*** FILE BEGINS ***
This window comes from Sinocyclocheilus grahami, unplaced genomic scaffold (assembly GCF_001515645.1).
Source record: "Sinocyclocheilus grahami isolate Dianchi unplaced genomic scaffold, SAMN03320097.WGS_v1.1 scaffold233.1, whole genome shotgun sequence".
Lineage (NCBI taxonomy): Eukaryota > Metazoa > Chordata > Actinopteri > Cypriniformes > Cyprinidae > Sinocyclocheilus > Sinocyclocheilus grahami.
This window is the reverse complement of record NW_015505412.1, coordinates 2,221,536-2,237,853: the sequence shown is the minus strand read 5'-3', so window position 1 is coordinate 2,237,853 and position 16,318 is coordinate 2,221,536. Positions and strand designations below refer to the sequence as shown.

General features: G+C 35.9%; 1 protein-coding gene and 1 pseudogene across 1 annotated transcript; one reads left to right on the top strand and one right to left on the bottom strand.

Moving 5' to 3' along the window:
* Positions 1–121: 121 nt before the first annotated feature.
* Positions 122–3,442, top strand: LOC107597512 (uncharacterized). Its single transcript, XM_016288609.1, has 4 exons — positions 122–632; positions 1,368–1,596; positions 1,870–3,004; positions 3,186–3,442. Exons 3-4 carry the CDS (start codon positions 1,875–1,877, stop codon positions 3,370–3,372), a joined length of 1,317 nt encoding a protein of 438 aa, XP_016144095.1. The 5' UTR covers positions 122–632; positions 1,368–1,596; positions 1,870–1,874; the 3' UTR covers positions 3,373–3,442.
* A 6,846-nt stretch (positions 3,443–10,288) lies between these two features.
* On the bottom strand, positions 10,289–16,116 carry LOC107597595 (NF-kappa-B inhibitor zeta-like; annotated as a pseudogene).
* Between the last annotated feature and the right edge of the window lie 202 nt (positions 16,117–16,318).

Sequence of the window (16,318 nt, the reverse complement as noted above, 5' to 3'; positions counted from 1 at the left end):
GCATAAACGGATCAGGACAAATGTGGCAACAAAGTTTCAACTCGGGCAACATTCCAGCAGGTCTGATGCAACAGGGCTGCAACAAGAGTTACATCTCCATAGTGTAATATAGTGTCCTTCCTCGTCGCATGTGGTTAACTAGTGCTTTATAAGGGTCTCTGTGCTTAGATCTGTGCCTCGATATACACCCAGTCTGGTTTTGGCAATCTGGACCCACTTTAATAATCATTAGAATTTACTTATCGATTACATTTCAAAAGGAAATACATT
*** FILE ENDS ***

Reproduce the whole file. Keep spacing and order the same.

This window comes from Sinocyclocheilus grahami, unplaced genomic scaffold (assembly GCF_001515645.1).
Source record: "Sinocyclocheilus grahami isolate Dianchi unplaced genomic scaffold, SAMN03320097.WGS_v1.1 scaffold233.1, whole genome shotgun sequence".
Lineage (NCBI taxonomy): Eukaryota > Metazoa > Chordata > Actinopteri > Cypriniformes > Cyprinidae > Sinocyclocheilus > Sinocyclocheilus grahami.
This window is the reverse complement of record NW_015505412.1, coordinates 2,221,536-2,237,853: the sequence shown is the minus strand read 5'-3', so window position 1 is coordinate 2,237,853 and position 16,318 is coordinate 2,221,536. Positions and strand designations below refer to the sequence as shown.

General features: G+C 35.9%; 1 protein-coding gene and 1 pseudogene across 1 annotated transcript; one reads left to right on the top strand and one right to left on the bottom strand.

Moving 5' to 3' along the window:
* Positions 1–121: 121 nt before the first annotated feature.
* Positions 122–3,442, top strand: LOC107597512 (uncharacterized). Its single transcript, XM_016288609.1, has 4 exons — positions 122–632; positions 1,368–1,596; positions 1,870–3,004; positions 3,186–3,442. Exons 3-4 carry the CDS (start codon positions 1,875–1,877, stop codon positions 3,370–3,372), a joined length of 1,317 nt encoding a protein of 438 aa, XP_016144095.1. The 5' UTR covers positions 122–632; positions 1,368–1,596; positions 1,870–1,874; the 3' UTR covers positions 3,373–3,442.
* A 6,846-nt stretch (positions 3,443–10,288) lies between these two features.
* On the bottom strand, positions 10,289–16,116 carry LOC107597595 (NF-kappa-B inhibitor zeta-like; annotated as a pseudogene).
* Between the last annotated feature and the right edge of the window lie 202 nt (positions 16,117–16,318).

Sequence of the window (16,318 nt, the reverse complement as noted above, 5' to 3'; positions counted from 1 at the left end):
GCATAAACGGATCAGGACAAATGTGGCAACAAAGTTTCAACTCGGGCAACATTCCAGCAGGTCTGATGCAACAGGGCTGCAACAAGAGTTACATCTCCATAGTGTAATATAGTGTCCTTCCTCGTCGCATGTGGTTAACTAGTGCTTTATAAGGGTCTCTGTGCTTAGATCTGTGCCTCGATATACACCCAGTCTGGTTTTGGCAATCTGGACCCACTTTAATAATCATTAGAATTTACTTATCGATTACATTTCAAAAGGAAATACATT